Fast Broadband For Rural Areas | How To Improve Speeds

If you live in the rural UK, and you have a poor-quality internet connection, you might be wondering how you can get faster download and upload speeds at home.

In this guide, we’ve explained 5 methods you can use to improve your broadband speeds if you live in the countryside, including alternate ways of getting online, that can offer better performance.

These methods should allow you to get download speeds of at least 20-30 Mbps, and potentially more than 50 Mbps, depending on a few different factors we’ve explained below.

1. Use a 4G router

Three 4G Hub router.
Three 4G Hub router.

Instead of using fixed-line broadband to connect to the internet, you might be able to get online using mobile broadband, if you have good 4G signal where you live.

4G routers like the one sold by Three take a SIM card, just like your mobile phone, and use this to connect to the internet, rather than using your phone line. They then create a Wi-Fi hotspot you can connect to, just like a traditional broadband router.

The 4G Hub is very easy to set up (simply insert the SIM, plug it in, and you’re ready to go), and it also comes with unlimited data. Three’s prices are also very reasonable, although you do have to commit to a 24 month contract.

And if your 4G signal is a bit patchy, there’s a company called 4G National Broadband that will install an antenna on your house, to help boost your signal. Their service isn’t cheap, but this antenna can help you still get a consistent internet connection, even if you’re a long way from the nearest 4G mast.

As long as you have good 4G signal, you should be able to get download speeds of at least 30 Mbps with these 4G broadband devices.

To see whether or not a 4G router will help you get faster broadband speeds, you can use a network coverage map, like this one from Three. Put your postcode into the website, and if you have good indoor and outdoor 4G coverage at your address, you should be able to get good download speeds.

2. Use a MiFi device

A MiFi device from Three, with included accessories.
Three Huawei 4G Plus MiFi device.

Mobile Wi-Fi or MiFi devices like the one Three offers work in a very similar way to 4G routers, in that they also take a SIM card, and use mobile broadband to help you get online.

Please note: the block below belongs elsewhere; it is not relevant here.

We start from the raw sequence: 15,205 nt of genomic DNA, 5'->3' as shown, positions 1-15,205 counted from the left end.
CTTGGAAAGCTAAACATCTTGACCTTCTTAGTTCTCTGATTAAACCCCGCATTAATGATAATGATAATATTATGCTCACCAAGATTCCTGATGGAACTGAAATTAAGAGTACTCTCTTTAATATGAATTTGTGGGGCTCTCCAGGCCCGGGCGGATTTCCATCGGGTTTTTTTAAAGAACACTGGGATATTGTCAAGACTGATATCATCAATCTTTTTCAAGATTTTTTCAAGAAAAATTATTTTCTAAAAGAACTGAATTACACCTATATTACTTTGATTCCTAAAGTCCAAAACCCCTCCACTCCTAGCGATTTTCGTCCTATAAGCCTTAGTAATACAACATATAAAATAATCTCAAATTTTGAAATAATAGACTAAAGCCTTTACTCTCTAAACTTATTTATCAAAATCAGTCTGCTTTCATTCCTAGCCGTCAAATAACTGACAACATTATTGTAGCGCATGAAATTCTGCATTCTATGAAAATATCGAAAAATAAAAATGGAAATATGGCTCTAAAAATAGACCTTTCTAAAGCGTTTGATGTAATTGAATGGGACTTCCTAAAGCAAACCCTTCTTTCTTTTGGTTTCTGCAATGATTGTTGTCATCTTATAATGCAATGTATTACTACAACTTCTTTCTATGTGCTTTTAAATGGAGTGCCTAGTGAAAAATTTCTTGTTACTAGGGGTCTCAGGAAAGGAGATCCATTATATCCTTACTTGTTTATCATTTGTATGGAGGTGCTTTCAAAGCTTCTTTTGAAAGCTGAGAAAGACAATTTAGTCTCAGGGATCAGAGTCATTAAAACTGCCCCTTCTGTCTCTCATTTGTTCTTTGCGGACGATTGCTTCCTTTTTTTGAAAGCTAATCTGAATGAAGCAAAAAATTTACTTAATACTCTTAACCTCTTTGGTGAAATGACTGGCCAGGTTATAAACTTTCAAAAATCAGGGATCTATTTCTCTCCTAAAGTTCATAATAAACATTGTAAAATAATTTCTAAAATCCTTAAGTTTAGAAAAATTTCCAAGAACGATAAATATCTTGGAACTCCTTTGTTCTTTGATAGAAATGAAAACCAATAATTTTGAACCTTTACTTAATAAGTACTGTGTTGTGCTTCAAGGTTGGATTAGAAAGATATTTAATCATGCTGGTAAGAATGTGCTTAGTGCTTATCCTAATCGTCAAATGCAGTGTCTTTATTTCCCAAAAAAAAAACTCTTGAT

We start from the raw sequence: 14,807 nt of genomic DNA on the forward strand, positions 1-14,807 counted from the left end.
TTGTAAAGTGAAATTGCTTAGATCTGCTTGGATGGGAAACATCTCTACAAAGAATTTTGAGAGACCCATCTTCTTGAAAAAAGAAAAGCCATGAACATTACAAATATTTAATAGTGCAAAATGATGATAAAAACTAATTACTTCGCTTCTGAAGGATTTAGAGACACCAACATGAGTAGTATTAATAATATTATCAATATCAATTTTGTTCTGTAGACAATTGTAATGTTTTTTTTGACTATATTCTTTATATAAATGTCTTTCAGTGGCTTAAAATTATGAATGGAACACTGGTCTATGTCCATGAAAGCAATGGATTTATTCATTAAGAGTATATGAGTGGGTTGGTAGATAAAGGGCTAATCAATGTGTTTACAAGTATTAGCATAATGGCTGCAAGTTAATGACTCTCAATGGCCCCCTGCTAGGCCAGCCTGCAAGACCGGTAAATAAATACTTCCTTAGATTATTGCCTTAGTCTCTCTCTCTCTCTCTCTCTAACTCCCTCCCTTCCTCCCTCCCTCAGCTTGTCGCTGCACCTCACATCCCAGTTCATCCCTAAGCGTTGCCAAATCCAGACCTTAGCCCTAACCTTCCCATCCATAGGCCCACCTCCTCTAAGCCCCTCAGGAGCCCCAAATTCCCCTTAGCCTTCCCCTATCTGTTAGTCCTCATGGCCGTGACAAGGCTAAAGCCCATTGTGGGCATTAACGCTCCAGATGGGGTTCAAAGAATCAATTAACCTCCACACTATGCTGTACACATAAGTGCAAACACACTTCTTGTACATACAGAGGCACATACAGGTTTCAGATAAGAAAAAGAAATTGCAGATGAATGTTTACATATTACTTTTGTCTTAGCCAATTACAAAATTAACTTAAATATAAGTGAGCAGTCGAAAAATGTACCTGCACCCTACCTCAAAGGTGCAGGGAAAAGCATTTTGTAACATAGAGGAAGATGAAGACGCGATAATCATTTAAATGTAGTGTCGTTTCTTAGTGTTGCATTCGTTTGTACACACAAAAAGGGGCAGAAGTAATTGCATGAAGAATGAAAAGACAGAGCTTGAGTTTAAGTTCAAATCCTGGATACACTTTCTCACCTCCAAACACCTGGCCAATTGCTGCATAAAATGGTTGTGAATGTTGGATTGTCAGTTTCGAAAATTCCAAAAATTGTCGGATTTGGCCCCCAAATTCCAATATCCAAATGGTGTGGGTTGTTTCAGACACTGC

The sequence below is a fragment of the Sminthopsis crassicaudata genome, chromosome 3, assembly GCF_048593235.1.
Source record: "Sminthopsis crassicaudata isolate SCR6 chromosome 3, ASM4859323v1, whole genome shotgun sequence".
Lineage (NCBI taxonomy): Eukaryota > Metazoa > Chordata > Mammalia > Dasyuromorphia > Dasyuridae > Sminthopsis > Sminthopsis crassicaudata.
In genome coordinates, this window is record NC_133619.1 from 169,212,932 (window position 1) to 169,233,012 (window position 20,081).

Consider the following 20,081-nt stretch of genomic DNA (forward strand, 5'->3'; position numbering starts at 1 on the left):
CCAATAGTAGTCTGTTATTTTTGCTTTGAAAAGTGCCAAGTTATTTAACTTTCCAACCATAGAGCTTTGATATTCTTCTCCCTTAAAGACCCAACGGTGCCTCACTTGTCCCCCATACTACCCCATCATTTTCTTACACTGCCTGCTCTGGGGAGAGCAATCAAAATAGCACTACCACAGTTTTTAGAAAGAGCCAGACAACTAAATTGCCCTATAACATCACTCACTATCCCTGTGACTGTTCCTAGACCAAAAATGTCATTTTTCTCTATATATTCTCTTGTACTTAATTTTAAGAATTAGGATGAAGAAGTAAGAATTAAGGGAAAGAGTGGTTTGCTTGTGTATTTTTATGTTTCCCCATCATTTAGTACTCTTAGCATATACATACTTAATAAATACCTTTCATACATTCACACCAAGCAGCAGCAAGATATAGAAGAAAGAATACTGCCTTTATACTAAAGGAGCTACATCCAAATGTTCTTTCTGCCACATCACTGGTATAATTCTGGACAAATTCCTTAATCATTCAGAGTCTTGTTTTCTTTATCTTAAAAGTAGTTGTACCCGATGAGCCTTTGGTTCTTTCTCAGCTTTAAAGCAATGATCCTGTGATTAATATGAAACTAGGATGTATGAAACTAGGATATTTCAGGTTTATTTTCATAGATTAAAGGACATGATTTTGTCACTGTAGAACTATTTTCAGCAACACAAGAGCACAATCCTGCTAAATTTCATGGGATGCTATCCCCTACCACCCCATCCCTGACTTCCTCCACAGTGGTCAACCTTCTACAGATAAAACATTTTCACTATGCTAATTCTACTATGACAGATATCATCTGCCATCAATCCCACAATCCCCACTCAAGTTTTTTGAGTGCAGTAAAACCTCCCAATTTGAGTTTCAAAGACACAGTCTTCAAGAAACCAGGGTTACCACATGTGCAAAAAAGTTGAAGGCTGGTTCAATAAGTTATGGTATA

The difference is:

  • MiFi devices are available with a much more flexible range of data plans, including pay as you go bundles. You don’t necessarily need to commit for 12 or 24 months, and you don’t have to pay for unlimited data.
  • MiFi devices have a battery, rather than needing to be plugged in all the time. This makes them more portable, and a better choice if you only need to occasionally get online.

In the majority of cases, we recommend using a 4G router instead of a MiFi device, if you’re looking for a permanent way of getting online at home.

Mobile Wi-Fi devices don’t have as strong a Wi-Fi signal, meaning they’re not as good for helping an entire house get connected. However, they might be worth looking at if it’s just you getting online occasionally.

3. Use satellite broadband

Satellite above Earth.

In the vast majority of cases, we recommend using 4G instead of satellite broadband if you live in a rural area and suffer from slow broadband speeds. This is because:

  • Satellite broadband is much more expensive than 4G.
  • Satellite broadband normally has strict data usage limits.
  • Satellite broadband has a high latency, which will affect your experience on video calls, and when playing online games.

However, if you live somewhere very remote with no 4G signal, satellite internet might be the best way to get a fast, reliable broadband connection.

There are a few companies that offer this service in the UK, including Freedomsat, Konnect, and Highland Wireless in the Scottish Highlands.